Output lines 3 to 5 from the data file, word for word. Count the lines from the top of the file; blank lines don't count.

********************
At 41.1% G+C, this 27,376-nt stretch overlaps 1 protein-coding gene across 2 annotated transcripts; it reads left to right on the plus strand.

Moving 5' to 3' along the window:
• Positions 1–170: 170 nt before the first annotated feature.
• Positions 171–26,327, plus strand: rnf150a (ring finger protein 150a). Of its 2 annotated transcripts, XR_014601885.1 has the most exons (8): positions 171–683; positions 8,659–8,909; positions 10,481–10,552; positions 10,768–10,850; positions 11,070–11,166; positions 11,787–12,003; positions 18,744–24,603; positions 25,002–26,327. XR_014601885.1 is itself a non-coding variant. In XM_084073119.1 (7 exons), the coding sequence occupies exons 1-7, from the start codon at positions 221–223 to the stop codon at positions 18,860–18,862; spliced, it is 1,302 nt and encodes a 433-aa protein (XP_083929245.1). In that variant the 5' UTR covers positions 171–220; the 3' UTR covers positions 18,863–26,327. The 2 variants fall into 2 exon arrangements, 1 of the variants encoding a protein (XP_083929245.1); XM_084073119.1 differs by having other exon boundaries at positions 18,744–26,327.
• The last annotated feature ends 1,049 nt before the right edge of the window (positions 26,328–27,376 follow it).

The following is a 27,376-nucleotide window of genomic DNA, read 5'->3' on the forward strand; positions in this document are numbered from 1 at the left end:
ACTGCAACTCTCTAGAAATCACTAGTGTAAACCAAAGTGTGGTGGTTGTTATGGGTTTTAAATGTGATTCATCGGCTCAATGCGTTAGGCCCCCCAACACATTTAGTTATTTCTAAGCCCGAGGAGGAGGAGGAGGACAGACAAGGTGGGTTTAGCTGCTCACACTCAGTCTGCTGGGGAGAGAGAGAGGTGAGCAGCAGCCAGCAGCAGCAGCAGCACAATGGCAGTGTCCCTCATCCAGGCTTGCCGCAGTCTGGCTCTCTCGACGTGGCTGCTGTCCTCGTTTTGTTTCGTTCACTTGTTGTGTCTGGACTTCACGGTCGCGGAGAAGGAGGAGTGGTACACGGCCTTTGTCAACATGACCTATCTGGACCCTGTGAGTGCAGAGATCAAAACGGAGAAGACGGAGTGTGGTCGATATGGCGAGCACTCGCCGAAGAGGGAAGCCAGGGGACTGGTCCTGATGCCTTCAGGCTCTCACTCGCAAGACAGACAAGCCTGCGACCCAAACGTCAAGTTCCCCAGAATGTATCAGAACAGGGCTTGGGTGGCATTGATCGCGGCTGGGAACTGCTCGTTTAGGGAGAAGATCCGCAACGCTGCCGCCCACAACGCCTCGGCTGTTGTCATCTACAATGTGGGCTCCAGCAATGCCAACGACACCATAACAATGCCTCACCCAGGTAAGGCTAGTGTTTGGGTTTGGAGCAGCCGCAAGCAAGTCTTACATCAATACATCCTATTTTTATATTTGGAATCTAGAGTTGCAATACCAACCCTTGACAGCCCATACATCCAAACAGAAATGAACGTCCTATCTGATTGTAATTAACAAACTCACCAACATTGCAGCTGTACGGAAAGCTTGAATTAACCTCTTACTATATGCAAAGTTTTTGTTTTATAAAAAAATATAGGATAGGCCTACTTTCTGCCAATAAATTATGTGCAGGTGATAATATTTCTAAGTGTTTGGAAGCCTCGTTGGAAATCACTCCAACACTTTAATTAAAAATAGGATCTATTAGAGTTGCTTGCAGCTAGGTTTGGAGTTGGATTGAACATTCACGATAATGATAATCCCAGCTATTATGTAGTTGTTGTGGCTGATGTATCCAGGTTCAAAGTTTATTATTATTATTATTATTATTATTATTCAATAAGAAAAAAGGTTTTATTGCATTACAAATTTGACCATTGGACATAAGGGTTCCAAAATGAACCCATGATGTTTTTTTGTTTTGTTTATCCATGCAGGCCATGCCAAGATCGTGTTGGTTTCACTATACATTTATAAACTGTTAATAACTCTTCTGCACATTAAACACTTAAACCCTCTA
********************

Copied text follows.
• Positions 1–170: 170 nt before the first annotated feature.
• Positions 171–26,327, plus strand: rnf150a (ring finger protein 150a). Of its 2 annotated transcripts, XR_014601885.1 has the most exons (8): positions 171–683; positions 8,659–8,909; positions 10,481–10,552; positions 10,768–10,850; positions 11,070–11,166; positions 11,787–12,003; positions 18,744–24,603; positions 25,002–26,327. XR_014601885.1 is itself a non-coding variant. In XM_084073119.1 (7 exons), the coding sequence occupies exons 1-7, from the start codon at positions 221–223 to the stop codon at positions 18,860–18,862; spliced, it is 1,302 nt and encodes a 433-aa protein (XP_083929245.1). In that variant the 5' UTR covers positions 171–220; the 3' UTR covers positions 18,863–26,327. The 2 variants fall into 2 exon arrangements, 1 of the variants encoding a protein (XP_083929245.1); XM_084073119.1 differs by having other exon boundaries at positions 18,744–26,327.
• The last annotated feature ends 1,049 nt before the right edge of the window (positions 26,328–27,376 follow it).